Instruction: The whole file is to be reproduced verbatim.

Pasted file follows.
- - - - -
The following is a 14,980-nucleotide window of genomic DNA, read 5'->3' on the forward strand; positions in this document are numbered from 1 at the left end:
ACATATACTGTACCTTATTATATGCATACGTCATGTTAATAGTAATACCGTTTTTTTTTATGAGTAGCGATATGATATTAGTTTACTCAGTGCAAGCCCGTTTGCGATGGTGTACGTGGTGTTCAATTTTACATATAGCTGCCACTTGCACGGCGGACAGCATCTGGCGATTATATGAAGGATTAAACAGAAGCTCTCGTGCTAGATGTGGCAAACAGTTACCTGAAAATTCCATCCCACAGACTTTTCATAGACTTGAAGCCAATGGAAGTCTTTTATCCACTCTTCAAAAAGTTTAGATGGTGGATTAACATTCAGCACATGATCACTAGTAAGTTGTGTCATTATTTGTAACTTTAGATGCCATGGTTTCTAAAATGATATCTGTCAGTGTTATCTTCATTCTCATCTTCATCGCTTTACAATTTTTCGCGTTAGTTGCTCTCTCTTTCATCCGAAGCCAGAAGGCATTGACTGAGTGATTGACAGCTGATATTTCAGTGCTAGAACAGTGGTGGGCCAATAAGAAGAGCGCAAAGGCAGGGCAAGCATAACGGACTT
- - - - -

The following is a 14,980-nucleotide window of genomic DNA, read 5'->3' on the forward strand; positions in this document are numbered from 1 at the left end:
ACATATACTGTACCTTATTATATGCATACGTCATGTTAATAGTAATACCGTTTTTTTTTATGAGTAGCGATATGATATTAGTTTACTCAGTGCAAGCCCGTTTGCGATGGTGTACGTGGTGTTCAATTTTACATATAGCTGCCACTTGCACGGCGGACAGCATCTGGCGATTATATGAAGGATTAAACAGAAGCTCTCGTGCTAGATGTGGCAAACAGTTACCTGAAAATTCCATCCCACAGACTTTTCATAGACTTGAAGCCAATGGAAGTCTTTTATCCACTCTTCAAAAAGTTTAGATGGTGGATTAACATTCAGCACATGATCACTAGTAAGTTGTGTCATTATTTGTAACTTTAGATGCCATGGTTTCTAAAATGATATCTGTCAGTGTTATCTTCATTCTCATCTTCATCGCTTTACAATTTTTCGCGTTAGTTGCTCTCTCTTTCATCCGAAGCCAGAAGGCATTGACTGAGTGATTGACAGCTGATATTTCAGTGCTAGAACAGTGGTGGGCCAATAAGAAGAGCGCAAAGGCAGGGCAAGCATAACGGACTT